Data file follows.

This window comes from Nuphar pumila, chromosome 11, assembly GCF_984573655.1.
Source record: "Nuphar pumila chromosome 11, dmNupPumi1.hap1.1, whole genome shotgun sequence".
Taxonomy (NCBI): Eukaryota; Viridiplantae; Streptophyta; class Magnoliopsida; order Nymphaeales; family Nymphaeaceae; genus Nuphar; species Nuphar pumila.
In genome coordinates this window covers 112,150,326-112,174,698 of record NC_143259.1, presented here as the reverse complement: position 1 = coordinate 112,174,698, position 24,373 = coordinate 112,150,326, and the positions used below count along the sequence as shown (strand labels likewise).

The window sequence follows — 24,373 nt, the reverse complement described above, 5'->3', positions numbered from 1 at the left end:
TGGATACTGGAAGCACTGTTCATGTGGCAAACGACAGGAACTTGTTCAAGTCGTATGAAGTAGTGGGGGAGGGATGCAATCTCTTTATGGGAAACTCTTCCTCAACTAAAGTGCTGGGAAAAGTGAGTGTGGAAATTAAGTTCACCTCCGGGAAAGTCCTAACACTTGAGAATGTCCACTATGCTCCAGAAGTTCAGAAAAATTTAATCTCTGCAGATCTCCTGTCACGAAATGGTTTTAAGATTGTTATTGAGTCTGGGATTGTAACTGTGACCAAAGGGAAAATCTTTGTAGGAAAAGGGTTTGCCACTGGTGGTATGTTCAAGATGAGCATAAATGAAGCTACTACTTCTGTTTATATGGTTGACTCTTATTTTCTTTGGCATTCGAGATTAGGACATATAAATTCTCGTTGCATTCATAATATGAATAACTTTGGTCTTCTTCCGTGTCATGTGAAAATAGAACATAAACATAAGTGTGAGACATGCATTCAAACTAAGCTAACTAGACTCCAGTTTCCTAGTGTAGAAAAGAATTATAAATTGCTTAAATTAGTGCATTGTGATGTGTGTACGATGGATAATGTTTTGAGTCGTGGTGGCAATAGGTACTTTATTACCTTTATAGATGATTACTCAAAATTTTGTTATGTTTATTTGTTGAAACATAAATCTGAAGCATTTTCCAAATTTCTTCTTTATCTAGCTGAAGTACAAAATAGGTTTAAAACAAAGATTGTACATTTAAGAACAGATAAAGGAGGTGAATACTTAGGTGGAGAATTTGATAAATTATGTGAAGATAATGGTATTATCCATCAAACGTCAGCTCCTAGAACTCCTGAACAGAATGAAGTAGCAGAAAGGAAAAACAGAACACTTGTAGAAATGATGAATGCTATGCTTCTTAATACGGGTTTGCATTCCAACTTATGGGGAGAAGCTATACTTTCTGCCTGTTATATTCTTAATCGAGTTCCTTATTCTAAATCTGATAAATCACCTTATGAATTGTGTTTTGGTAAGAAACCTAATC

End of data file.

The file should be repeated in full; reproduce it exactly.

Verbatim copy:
This window comes from Nuphar pumila, chromosome 11, assembly GCF_984573655.1.
Source record: "Nuphar pumila chromosome 11, dmNupPumi1.hap1.1, whole genome shotgun sequence".
Taxonomy (NCBI): Eukaryota; Viridiplantae; Streptophyta; class Magnoliopsida; order Nymphaeales; family Nymphaeaceae; genus Nuphar; species Nuphar pumila.
In genome coordinates this window covers 112,150,326-112,174,698 of record NC_143259.1, presented here as the reverse complement: position 1 = coordinate 112,174,698, position 24,373 = coordinate 112,150,326, and the positions used below count along the sequence as shown (strand labels likewise).

The window sequence follows — 24,373 nt, the reverse complement described above, 5'->3', positions numbered from 1 at the left end:
TGGATACTGGAAGCACTGTTCATGTGGCAAACGACAGGAACTTGTTCAAGTCGTATGAAGTAGTGGGGGAGGGATGCAATCTCTTTATGGGAAACTCTTCCTCAACTAAAGTGCTGGGAAAAGTGAGTGTGGAAATTAAGTTCACCTCCGGGAAAGTCCTAACACTTGAGAATGTCCACTATGCTCCAGAAGTTCAGAAAAATTTAATCTCTGCAGATCTCCTGTCACGAAATGGTTTTAAGATTGTTATTGAGTCTGGGATTGTAACTGTGACCAAAGGGAAAATCTTTGTAGGAAAAGGGTTTGCCACTGGTGGTATGTTCAAGATGAGCATAAATGAAGCTACTACTTCTGTTTATATGGTTGACTCTTATTTTCTTTGGCATTCGAGATTAGGACATATAAATTCTCGTTGCATTCATAATATGAATAACTTTGGTCTTCTTCCGTGTCATGTGAAAATAGAACATAAACATAAGTGTGAGACATGCATTCAAACTAAGCTAACTAGACTCCAGTTTCCTAGTGTAGAAAAGAATTATAAATTGCTTAAATTAGTGCATTGTGATGTGTGTACGATGGATAATGTTTTGAGTCGTGGTGGCAATAGGTACTTTATTACCTTTATAGATGATTACTCAAAATTTTGTTATGTTTATTTGTTGAAACATAAATCTGAAGCATTTTCCAAATTTCTTCTTTATCTAGCTGAAGTACAAAATAGGTTTAAAACAAAGATTGTACATTTAAGAACAGATAAAGGAGGTGAATACTTAGGTGGAGAATTTGATAAATTATGTGAAGATAATGGTATTATCCATCAAACGTCAGCTCCTAGAACTCCTGAACAGAATGAAGTAGCAGAAAGGAAAAACAGAACACTTGTAGAAATGATGAATGCTATGCTTCTTAATACGGGTTTGCATTCCAACTTATGGGGAGAAGCTATACTTTCTGCCTGTTATATTCTTAATCGAGTTCCTTATTCTAAATCTGATAAATCACCTTATGAATTGTGTTTTGGTAAGAAACCTAATC